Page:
Wednesday, July 18, 2007


Many have asked questions regarding our philosophy and practices of hiring new staff. Others have asked questions regarding how large a staff should be. These are great questions. I will try to answer some of them with this blog. And if it takes two blogs, then part 2 will come soon.

What size should a church staff be? There is no right or wrong answer to that question. Studies show that the typical church will average 40-60 percent of its operating budget to personnel. So we always try to stay within that range, ideally 50-55 percent (my opinion only). Another factor to consider is whether or not the church wants to staff itself for status quo or for growth. For example, take our church--running around 600-700 on Sunday mornings. Do we staff for our existing size or for the next level of growth? I believe the wise church staffs for growth.

With the recent hire of Rick Jones as church administrator, I believe we have positioned ourselves more for the growth end. And then with the added blessing of Charles Fant coming on board as a self-supporting pastoral counselor--that just adds to our position. Don't quote me on the exact figures--but before we hired Rick, the personnel portion of our budget represented 45-50 percent of our budget. With his hire, personnel costs are 50-55 percent of our budget, still very much within the realm of typical churches.

Hiring from Within. A practice we have implemented in hiring over the last several years is to look within our own church family for possible candidates. Again, this is not a right or wrong matter. Many churches still go outside the church to hire any position. However, the trend I've noticed in leading churches across America is to hire from within the congregation. Doing so makes a lot of sense.

When I'm looking for a new associate pastor, for example, there are three main ingredients I'm looking for. I call them the three C's. Of course, there are many other factors involved, but these three are so critical. First, competency. Does the person have the skill set that we are looking for. Second, character. Is the person's reputation above board? Third, chemistry. Will the person work well on our staff team? This third quality is probably the most difficult one to assess. Not until the person is on board do we discover fully if the chemistry is there. All three qualities must be present. One of the worst things one could do would be to hire someone when one of these three ingredients is missing and simply hope that he/she improves.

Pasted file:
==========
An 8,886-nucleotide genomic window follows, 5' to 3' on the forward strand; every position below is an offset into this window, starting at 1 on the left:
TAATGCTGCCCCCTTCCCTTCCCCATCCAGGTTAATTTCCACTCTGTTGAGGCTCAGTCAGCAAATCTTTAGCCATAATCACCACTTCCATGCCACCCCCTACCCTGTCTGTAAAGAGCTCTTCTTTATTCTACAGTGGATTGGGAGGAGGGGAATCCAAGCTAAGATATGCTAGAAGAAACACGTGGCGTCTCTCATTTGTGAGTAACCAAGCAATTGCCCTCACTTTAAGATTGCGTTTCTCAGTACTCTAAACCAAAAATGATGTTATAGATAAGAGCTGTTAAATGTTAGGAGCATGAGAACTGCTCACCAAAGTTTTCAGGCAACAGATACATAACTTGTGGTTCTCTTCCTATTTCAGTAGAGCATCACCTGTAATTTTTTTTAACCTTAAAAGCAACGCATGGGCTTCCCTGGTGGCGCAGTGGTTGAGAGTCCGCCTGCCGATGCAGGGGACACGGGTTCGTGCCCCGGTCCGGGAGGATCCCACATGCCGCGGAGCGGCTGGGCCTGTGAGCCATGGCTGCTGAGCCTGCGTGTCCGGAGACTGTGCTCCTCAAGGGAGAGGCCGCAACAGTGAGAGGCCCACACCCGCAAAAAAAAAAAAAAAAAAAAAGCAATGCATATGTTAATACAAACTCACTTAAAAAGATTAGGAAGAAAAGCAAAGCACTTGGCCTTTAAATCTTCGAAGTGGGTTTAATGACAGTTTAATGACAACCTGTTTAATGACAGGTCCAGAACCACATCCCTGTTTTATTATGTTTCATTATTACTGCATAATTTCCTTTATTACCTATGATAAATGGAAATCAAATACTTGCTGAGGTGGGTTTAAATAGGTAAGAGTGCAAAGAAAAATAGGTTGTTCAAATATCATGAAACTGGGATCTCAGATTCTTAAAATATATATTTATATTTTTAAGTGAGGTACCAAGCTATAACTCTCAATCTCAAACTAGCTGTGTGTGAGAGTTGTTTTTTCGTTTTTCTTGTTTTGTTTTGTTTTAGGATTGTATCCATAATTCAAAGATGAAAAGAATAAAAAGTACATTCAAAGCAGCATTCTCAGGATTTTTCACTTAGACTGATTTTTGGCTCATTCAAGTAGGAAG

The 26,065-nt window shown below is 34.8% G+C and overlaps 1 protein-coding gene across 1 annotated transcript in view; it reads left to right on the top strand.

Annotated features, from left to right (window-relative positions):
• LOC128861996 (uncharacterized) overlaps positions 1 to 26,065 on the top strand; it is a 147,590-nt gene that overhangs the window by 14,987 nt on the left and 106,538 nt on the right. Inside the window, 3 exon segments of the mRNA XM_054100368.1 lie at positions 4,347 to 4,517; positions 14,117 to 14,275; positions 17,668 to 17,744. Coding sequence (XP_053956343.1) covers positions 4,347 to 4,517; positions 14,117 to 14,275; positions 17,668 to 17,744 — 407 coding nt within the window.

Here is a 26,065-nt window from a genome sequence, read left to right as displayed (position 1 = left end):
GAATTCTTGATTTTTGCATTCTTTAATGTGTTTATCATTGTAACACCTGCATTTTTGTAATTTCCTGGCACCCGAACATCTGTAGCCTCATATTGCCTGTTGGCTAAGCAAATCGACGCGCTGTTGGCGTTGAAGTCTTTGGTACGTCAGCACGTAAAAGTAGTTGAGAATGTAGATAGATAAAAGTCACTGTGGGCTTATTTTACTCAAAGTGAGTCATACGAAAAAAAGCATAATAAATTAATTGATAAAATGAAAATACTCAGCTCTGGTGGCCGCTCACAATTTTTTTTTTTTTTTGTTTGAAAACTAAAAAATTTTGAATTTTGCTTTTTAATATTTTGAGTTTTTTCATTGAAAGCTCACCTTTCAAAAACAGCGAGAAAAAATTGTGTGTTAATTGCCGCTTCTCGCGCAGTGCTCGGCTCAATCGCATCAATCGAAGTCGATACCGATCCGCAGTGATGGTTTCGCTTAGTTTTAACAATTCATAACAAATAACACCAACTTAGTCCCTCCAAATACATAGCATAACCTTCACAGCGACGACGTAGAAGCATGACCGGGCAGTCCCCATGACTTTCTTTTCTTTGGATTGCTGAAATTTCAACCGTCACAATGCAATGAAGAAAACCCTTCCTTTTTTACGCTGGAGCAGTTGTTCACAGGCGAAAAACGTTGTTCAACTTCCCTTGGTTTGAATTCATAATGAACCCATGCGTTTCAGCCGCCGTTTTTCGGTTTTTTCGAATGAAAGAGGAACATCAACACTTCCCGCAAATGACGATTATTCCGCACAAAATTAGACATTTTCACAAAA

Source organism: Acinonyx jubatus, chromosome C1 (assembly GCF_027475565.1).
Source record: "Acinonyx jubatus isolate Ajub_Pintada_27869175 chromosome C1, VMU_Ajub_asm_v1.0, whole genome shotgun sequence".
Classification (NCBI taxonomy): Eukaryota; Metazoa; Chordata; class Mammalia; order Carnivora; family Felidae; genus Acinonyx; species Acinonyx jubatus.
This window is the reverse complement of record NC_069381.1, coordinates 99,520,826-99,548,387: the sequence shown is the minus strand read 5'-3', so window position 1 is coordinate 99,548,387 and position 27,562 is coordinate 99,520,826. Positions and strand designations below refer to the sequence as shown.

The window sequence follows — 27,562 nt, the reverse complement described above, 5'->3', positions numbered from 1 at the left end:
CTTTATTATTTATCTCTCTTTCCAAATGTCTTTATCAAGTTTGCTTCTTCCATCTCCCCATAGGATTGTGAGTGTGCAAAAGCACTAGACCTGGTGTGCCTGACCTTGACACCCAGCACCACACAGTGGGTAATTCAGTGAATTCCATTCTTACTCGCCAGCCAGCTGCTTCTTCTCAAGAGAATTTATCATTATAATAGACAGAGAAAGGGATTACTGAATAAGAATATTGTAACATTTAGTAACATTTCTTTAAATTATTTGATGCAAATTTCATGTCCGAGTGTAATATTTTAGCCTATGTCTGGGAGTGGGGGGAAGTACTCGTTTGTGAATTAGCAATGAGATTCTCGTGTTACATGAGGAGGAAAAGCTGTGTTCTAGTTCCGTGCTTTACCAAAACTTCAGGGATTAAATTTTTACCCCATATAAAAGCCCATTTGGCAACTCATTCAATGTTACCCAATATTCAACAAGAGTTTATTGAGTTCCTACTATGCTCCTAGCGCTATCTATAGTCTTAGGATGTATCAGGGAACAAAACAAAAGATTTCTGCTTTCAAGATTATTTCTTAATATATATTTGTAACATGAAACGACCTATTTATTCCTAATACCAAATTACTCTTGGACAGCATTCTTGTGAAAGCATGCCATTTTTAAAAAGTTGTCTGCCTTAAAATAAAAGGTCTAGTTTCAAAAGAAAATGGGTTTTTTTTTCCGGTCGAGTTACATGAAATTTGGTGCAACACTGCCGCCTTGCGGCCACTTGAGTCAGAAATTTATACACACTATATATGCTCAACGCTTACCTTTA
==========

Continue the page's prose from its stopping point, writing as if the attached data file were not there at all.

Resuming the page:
A great advantage of hiring from within is that the person already has a proven track record. We know his/her reputation. We've seen them work in volunteer settings. We know how they get along with people. Bringing someone from the outside is certainly not a bad way of hiring. But it sure is easier to assess someone when you've been "living" with them over a period of time versus getting to know someone through a few interviews and checking references.

I knew it all along--this subject deserves more than one post. So I'll try to do another blog tomorrow to give you some further insights on our hiring principles and practices.

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